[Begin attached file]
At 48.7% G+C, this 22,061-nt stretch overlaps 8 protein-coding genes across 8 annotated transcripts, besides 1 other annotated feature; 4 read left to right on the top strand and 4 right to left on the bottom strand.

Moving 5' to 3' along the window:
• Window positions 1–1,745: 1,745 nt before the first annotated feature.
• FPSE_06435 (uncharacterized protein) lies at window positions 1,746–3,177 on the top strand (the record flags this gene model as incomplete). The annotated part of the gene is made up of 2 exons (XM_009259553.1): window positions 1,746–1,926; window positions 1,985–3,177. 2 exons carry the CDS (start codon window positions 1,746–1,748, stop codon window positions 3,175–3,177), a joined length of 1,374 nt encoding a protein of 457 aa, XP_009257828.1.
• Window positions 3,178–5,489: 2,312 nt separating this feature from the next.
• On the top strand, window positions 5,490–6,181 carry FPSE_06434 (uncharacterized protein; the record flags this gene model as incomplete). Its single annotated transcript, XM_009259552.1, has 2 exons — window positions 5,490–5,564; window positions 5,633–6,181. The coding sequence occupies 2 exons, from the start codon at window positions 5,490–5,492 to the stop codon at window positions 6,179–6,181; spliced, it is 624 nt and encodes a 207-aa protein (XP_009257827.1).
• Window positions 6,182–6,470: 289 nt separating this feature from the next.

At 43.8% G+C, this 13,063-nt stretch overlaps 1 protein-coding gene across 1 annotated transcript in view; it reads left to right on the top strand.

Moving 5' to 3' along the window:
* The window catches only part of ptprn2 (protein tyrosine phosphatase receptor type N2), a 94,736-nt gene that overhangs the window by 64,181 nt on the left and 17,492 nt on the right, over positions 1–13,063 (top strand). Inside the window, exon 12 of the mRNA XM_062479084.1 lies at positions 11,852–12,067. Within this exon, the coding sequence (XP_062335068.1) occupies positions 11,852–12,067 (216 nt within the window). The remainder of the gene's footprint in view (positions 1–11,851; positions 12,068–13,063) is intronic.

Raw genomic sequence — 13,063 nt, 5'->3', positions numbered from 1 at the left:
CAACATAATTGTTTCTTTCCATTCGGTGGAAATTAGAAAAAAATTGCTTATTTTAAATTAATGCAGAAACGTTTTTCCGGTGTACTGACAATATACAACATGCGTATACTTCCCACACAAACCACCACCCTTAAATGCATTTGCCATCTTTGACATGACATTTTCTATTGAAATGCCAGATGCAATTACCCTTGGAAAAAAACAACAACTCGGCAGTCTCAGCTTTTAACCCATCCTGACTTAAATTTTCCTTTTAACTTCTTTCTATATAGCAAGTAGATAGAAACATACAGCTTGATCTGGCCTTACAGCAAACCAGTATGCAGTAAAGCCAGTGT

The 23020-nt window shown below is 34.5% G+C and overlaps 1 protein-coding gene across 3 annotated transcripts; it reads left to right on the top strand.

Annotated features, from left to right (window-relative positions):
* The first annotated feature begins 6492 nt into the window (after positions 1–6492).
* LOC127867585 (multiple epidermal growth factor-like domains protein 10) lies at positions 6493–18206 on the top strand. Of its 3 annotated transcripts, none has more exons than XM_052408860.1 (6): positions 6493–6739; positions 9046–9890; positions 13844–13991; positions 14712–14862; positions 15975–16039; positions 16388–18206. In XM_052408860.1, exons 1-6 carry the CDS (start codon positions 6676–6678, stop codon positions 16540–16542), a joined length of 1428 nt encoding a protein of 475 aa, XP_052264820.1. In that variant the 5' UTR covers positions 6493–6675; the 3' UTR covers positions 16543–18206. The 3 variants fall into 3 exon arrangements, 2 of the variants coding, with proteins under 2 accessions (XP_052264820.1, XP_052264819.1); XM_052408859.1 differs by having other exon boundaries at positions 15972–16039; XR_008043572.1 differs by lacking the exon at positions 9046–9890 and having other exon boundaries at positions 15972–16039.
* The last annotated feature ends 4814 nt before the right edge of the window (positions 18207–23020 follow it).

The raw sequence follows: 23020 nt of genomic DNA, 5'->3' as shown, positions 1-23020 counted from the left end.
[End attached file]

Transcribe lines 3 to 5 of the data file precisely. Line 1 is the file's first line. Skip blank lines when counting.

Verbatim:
• Window positions 1–1,745: 1,745 nt before the first annotated feature.
• FPSE_06435 (uncharacterized protein) lies at window positions 1,746–3,177 on the top strand (the record flags this gene model as incomplete). The annotated part of the gene is made up of 2 exons (XM_009259553.1): window positions 1,746–1,926; window positions 1,985–3,177. 2 exons carry the CDS (start codon window positions 1,746–1,748, stop codon window positions 3,175–3,177), a joined length of 1,374 nt encoding a protein of 457 aa, XP_009257828.1.
• Window positions 3,178–5,489: 2,312 nt separating this feature from the next.